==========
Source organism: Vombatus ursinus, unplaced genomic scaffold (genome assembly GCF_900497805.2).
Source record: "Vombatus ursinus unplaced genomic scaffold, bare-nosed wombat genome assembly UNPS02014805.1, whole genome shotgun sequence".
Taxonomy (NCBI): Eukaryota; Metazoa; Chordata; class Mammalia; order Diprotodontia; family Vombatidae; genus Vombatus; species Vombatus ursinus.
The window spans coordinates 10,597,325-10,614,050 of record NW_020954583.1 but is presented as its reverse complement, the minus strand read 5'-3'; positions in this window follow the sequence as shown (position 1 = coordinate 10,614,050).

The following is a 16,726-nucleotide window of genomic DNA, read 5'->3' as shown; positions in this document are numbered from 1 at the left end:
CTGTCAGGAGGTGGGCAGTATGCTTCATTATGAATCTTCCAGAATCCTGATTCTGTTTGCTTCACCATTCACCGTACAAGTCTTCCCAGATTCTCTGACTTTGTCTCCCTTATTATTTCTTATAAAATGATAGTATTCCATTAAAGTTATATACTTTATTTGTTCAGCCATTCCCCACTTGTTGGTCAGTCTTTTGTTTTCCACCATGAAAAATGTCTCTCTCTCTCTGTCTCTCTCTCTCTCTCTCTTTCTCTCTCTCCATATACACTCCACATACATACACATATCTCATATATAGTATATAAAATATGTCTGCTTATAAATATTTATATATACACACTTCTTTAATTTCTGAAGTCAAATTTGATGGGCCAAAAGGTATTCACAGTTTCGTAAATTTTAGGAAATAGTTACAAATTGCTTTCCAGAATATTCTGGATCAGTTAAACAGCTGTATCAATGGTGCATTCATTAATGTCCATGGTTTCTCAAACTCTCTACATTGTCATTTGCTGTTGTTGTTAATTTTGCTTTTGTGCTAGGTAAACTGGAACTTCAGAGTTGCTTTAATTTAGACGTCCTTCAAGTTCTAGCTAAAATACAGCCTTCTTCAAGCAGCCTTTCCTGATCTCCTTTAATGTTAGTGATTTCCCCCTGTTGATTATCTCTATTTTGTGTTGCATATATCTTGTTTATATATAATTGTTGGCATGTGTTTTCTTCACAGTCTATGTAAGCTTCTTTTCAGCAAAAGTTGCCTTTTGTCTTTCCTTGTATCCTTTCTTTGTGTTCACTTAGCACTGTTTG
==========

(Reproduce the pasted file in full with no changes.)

Source organism: Vombatus ursinus, unplaced genomic scaffold (genome assembly GCF_900497805.2).
Source record: "Vombatus ursinus unplaced genomic scaffold, bare-nosed wombat genome assembly UNPS02014805.1, whole genome shotgun sequence".
Taxonomy (NCBI): Eukaryota; Metazoa; Chordata; class Mammalia; order Diprotodontia; family Vombatidae; genus Vombatus; species Vombatus ursinus.
The window spans coordinates 10,597,325-10,614,050 of record NW_020954583.1 but is presented as its reverse complement, the minus strand read 5'-3'; positions in this window follow the sequence as shown (position 1 = coordinate 10,614,050).

The following is a 16,726-nucleotide window of genomic DNA, read 5'->3' as shown; positions in this document are numbered from 1 at the left end:
CTGTCAGGAGGTGGGCAGTATGCTTCATTATGAATCTTCCAGAATCCTGATTCTGTTTGCTTCACCATTCACCGTACAAGTCTTCCCAGATTCTCTGACTTTGTCTCCCTTATTATTTCTTATAAAATGATAGTATTCCATTAAAGTTATATACTTTATTTGTTCAGCCATTCCCCACTTGTTGGTCAGTCTTTTGTTTTCCACCATGAAAAATGTCTCTCTCTCTCTGTCTCTCTCTCTCTCTCTCTTTCTCTCTCTCCATATACACTCCACATACATACACATATCTCATATATAGTATATAAAATATGTCTGCTTATAAATATTTATATATACACACTTCTTTAATTTCTGAAGTCAAATTTGATGGGCCAAAAGGTATTCACAGTTTCGTAAATTTTAGGAAATAGTTACAAATTGCTTTCCAGAATATTCTGGATCAGTTAAACAGCTGTATCAATGGTGCATTCATTAATGTCCATGGTTTCTCAAACTCTCTACATTGTCATTTGCTGTTGTTGTTAATTTTGCTTTTGTGCTAGGTAAACTGGAACTTCAGAGTTGCTTTAATTTAGACGTCCTTCAAGTTCTAGCTAAAATACAGCCTTCTTCAAGCAGCCTTTCCTGATCTCCTTTAATGTTAGTGATTTCCCCCTGTTGATTATCTCTATTTTGTGTTGCATATATCTTGTTTATATATAATTGTTGGCATGTGTTTTCTTCACAGTCTATGTAAGCTTCTTTTCAGCAAAAGTTGCCTTTTGTCTTTCCTTGTATCCTTTCTTTGTGTTCACTTAGCACTGTTTG